This is a blog post I wrote back at CCP to promote better software engineering practices. I’ve decided to publish it here as well in case someone might find it useful.

About Static Code Analysis

As with any engineering discipline then it is important to collect and understand different metrics about the project you are working on. In the case of software engineering then static code analysis is the step where your code is inspected for warnings/errors, compliance with style guides and, last but not least, generation of said metrics happens. Knowing how much code coverage you achieve with your tests is a great indicator for trusting changes you make, spotting dead code automatically helps you avoid confusion when reading through your source and keeping that codebase small. In this blog you are going to learn about how to effectively use the Cppcheck tool to spot potential problems in your source code. For the next installments I plan to talk about how to gain code coverage metrics for your source code, and how to integrate the various tools into Sonar, which is the web frontend that a lot of people at CCP use for visualization of static analysis results.

What is Cppcheck?

To quote the project’s website then:

“Cppcheck is a static analysis tool for C/C++ code. Unlike C/C++ compilers and many other analysis tools it does not detect syntax errors in the code. Cppcheck primarily detects the types of bugs that the compilers normally do not detect”.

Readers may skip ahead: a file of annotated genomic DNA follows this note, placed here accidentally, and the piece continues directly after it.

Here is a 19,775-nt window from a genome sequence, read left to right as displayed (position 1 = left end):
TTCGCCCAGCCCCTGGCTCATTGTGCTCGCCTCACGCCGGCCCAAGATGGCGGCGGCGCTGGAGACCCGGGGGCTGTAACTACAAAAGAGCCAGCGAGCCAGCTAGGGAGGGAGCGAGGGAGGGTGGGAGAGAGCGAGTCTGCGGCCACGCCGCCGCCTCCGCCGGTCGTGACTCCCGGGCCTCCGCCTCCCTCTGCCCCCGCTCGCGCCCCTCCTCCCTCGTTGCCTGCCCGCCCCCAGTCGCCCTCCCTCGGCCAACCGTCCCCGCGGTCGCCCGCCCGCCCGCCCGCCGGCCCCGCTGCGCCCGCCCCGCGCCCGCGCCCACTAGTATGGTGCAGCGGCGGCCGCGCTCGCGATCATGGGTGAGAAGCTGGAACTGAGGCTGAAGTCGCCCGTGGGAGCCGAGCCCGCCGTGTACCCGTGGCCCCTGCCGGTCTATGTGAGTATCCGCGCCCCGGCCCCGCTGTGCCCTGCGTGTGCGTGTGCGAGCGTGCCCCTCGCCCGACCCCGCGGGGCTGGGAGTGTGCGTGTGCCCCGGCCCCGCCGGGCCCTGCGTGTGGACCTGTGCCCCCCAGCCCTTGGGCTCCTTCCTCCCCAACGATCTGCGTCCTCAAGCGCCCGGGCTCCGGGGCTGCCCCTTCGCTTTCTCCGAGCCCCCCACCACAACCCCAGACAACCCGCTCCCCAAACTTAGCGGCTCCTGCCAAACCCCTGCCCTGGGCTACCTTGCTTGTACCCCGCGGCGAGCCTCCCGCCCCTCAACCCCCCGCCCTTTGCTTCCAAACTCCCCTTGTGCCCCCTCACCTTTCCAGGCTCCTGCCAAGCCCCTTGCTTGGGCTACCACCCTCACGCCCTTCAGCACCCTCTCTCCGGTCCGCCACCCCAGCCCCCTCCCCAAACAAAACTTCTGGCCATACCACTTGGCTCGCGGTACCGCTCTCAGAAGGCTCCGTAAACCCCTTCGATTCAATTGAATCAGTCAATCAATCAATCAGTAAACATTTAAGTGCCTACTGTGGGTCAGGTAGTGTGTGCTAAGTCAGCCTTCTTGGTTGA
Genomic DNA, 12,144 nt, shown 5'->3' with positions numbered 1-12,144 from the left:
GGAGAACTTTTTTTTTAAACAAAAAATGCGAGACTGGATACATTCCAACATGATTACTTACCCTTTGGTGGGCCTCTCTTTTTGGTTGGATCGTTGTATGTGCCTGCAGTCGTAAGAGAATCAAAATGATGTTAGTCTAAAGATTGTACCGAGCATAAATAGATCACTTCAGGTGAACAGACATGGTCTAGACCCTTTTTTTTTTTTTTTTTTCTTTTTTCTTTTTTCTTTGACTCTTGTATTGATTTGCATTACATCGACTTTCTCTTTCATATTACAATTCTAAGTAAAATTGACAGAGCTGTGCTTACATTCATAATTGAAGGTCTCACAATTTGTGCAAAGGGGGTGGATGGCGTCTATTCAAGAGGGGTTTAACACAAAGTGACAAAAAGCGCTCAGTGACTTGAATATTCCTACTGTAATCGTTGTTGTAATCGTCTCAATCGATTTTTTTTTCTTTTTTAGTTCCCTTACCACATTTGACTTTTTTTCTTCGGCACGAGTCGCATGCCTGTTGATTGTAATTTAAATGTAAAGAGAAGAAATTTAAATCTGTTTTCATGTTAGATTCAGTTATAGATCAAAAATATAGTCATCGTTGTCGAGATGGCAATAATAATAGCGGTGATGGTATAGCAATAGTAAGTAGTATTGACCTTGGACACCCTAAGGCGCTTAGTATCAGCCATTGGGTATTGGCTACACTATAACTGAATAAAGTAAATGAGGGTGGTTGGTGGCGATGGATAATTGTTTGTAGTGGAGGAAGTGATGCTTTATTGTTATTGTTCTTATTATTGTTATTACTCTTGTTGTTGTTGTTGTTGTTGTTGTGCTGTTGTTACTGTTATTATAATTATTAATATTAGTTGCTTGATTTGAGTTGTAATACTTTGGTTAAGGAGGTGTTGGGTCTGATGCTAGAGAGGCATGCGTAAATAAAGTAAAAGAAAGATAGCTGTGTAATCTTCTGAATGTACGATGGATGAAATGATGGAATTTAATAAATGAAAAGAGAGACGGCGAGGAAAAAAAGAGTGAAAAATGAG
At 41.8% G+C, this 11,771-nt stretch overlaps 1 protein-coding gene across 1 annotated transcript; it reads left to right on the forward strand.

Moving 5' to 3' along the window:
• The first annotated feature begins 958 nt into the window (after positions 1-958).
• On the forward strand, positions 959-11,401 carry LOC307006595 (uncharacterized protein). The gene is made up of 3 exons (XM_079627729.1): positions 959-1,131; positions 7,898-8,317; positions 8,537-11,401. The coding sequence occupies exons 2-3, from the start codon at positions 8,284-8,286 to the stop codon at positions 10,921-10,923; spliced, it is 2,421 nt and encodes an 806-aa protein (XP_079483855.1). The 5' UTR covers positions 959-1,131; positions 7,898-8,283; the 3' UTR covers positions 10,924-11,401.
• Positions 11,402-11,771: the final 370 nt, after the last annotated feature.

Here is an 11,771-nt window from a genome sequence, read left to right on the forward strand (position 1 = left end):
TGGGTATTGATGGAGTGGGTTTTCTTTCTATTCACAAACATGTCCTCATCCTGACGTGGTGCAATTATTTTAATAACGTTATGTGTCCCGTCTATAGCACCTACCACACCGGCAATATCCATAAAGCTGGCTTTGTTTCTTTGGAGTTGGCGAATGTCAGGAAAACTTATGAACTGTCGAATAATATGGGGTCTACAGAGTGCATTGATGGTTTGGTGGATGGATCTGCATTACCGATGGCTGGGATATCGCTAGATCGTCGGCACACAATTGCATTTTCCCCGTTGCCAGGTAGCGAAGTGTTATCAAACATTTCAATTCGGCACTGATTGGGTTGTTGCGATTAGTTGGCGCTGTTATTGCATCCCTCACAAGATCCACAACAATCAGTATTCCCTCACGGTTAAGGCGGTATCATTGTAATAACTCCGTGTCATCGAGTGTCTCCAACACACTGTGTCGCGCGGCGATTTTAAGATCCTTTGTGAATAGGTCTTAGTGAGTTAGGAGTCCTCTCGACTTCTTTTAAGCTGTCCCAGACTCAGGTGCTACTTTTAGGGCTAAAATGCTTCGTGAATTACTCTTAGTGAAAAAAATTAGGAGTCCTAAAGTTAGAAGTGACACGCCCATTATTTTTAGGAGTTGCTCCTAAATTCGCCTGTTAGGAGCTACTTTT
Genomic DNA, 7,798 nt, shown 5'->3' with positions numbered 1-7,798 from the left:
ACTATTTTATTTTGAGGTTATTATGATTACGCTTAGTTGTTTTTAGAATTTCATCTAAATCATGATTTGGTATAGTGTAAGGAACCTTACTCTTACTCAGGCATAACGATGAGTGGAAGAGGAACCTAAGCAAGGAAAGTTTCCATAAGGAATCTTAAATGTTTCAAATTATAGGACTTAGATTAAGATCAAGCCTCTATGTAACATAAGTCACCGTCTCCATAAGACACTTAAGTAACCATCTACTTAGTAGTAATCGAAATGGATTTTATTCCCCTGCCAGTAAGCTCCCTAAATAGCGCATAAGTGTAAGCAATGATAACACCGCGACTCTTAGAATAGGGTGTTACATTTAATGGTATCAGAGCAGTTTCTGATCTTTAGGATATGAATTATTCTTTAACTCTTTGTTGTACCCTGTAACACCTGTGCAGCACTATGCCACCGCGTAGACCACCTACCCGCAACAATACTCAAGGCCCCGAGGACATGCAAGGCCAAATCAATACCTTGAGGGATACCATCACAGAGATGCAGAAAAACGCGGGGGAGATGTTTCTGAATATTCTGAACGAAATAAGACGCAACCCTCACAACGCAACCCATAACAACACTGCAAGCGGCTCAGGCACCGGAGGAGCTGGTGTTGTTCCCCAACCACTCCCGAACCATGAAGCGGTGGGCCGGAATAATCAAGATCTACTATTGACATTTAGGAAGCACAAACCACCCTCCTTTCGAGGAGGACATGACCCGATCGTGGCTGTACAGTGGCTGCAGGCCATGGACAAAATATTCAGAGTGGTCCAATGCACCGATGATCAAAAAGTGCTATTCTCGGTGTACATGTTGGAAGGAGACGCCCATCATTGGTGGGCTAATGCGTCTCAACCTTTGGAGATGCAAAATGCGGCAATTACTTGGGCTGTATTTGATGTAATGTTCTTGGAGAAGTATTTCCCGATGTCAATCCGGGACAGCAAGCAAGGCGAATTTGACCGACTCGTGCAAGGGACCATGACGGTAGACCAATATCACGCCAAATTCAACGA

The tool itself comes in two flavours: as a command-line utility for integrating it with automated processes, and as a graphical frontend if you want to just toy around with it a bit. Differences between the two are only in terms of usability. The GUI version allows you to save project files for your source code where you can specify your desired analysis configuration. Unfortunately these project files are not available for the command-line version, specifying options there is a bit more tedious, but so far that is the only minor usability inconvenience I’ve discovered.

We’ve picked Cppcheck in Team Special Circumstances because it’s free and supported by the Sonar C++ plugins. There are, however, other tools out there which you might want to give a try. And never forget: Your compiler has a lot of warning levels, and the strictest one is what you usually want to use.